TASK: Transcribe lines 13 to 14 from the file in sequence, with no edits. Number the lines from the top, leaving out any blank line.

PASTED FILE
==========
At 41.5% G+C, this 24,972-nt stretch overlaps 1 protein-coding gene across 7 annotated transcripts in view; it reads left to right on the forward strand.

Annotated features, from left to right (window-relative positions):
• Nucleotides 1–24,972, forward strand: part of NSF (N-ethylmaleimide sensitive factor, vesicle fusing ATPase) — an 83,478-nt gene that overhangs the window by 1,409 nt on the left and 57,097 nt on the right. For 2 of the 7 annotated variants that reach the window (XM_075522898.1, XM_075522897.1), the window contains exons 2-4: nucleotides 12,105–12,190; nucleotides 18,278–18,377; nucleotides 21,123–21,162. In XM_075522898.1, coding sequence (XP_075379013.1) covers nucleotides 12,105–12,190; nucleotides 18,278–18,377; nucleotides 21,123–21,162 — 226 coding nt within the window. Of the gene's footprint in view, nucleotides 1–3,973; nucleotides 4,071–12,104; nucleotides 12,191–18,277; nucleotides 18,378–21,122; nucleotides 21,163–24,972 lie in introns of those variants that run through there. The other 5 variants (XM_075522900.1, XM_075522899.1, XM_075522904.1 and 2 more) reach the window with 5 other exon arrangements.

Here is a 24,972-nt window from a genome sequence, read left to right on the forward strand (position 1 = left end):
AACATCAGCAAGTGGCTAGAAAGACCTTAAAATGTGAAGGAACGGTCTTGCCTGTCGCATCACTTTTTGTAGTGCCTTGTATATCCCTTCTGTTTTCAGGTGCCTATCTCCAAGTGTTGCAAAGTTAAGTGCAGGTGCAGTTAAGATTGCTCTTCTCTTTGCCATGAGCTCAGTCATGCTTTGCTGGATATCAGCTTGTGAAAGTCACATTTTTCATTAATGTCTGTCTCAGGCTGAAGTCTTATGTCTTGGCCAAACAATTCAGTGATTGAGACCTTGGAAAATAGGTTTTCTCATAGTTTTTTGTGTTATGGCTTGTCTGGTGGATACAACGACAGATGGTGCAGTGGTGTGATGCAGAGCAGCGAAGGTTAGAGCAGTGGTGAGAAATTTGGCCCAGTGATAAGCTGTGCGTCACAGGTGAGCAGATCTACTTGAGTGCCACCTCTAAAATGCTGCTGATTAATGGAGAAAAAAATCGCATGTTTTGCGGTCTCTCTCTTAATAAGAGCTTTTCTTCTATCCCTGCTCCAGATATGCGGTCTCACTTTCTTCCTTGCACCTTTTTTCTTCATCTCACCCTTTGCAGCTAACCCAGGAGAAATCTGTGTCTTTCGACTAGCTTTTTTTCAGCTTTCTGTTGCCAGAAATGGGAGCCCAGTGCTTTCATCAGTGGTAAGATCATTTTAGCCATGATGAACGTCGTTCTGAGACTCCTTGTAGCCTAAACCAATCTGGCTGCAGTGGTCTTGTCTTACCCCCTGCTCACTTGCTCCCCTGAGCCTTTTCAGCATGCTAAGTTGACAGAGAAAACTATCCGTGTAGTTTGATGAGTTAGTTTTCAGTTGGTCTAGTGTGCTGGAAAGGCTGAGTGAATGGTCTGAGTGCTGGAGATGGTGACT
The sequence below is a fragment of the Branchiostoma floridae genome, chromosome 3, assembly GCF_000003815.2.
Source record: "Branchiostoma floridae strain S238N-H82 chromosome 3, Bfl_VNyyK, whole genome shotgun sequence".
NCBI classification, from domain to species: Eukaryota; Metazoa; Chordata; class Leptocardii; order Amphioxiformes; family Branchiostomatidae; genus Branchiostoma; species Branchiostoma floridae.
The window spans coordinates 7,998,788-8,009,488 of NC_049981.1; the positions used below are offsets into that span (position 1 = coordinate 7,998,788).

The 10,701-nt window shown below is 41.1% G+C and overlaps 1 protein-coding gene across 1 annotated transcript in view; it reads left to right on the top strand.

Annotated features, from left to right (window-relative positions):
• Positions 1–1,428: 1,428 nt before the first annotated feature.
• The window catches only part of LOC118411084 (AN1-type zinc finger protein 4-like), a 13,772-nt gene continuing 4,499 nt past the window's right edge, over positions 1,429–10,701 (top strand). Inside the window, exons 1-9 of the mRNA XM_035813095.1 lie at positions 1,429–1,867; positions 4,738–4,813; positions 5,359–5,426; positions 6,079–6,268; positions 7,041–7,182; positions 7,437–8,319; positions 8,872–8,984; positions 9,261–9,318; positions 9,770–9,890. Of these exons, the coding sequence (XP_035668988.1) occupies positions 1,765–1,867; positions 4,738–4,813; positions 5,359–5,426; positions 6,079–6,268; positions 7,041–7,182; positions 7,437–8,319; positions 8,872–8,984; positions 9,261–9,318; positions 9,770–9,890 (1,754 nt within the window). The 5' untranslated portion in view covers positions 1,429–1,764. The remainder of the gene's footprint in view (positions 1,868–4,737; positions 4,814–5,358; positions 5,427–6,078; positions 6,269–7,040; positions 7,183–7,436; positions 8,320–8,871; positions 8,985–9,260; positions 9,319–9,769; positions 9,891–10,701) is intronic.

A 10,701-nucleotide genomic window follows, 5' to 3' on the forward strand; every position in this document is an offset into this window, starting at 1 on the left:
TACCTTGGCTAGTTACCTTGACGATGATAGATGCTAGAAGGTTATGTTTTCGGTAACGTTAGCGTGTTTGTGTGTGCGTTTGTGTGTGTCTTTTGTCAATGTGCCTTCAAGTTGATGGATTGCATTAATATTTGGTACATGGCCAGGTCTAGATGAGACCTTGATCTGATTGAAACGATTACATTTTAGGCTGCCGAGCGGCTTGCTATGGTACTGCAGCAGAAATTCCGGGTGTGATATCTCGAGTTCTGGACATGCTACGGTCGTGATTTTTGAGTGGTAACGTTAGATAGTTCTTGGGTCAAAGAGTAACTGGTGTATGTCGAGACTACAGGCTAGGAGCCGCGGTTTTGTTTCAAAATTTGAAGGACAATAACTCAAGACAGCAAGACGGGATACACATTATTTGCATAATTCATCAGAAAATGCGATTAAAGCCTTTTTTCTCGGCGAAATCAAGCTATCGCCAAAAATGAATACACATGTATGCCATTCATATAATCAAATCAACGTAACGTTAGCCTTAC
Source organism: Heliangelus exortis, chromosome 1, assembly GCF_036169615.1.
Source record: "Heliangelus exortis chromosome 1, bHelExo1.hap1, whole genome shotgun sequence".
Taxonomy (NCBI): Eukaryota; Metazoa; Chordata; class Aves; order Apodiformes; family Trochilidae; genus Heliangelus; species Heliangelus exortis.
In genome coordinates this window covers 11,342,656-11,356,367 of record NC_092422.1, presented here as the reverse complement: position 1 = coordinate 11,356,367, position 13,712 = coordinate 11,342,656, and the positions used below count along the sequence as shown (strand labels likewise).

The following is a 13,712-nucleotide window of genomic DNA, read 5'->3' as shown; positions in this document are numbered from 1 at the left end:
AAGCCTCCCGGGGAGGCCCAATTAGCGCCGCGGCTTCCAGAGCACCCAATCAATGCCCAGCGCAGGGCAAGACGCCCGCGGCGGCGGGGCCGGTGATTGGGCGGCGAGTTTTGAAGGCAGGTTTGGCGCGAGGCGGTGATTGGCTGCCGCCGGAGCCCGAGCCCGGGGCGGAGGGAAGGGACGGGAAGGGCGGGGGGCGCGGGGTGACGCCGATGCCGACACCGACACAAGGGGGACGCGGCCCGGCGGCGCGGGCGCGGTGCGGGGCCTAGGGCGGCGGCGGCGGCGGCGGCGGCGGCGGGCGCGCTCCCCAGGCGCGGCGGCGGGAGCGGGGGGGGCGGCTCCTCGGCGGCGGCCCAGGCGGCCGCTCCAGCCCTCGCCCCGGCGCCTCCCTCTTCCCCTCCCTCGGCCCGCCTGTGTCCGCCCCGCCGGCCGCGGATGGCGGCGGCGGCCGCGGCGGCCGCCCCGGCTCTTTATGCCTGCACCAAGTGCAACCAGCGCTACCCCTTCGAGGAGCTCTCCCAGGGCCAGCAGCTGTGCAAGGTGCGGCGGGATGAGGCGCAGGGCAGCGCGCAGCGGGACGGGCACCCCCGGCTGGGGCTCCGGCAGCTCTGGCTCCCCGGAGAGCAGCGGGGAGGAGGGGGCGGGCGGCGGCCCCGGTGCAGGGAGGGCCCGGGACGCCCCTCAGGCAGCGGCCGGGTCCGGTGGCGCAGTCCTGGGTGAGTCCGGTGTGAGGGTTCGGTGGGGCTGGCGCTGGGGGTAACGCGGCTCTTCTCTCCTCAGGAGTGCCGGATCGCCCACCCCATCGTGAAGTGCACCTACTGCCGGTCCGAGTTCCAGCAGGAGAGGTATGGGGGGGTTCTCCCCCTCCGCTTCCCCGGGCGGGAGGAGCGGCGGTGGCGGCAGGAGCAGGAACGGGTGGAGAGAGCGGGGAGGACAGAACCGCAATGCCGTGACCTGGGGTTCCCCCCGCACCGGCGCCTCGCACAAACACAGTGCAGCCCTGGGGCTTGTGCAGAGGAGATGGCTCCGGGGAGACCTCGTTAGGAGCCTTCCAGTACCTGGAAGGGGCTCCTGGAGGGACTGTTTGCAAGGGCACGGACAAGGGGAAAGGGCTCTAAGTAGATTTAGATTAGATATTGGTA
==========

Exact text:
• The window catches only part of LOC118411084 (AN1-type zinc finger protein 4-like), a 13,772-nt gene continuing 4,499 nt past the window's right edge, over positions 1,429–10,701 (top strand). Inside the window, exons 1-9 of the mRNA XM_035813095.1 lie at positions 1,429–1,867; positions 4,738–4,813; positions 5,359–5,426; positions 6,079–6,268; positions 7,041–7,182; positions 7,437–8,319; positions 8,872–8,984; positions 9,261–9,318; positions 9,770–9,890. Of these exons, the coding sequence (XP_035668988.1) occupies positions 1,765–1,867; positions 4,738–4,813; positions 5,359–5,426; positions 6,079–6,268; positions 7,041–7,182; positions 7,437–8,319; positions 8,872–8,984; positions 9,261–9,318; positions 9,770–9,890 (1,754 nt within the window). The 5' untranslated portion in view covers positions 1,429–1,764. The remainder of the gene's footprint in view (positions 1,868–4,737; positions 4,814–5,358; positions 5,427–6,078; positions 6,269–7,040; positions 7,183–7,436; positions 8,320–8,871; positions 8,985–9,260; positions 9,319–9,769; positions 9,891–10,701) is intronic.

A 10,701-nucleotide genomic window follows, 5' to 3' on the forward strand; every position in this document is an offset into this window, starting at 1 on the left: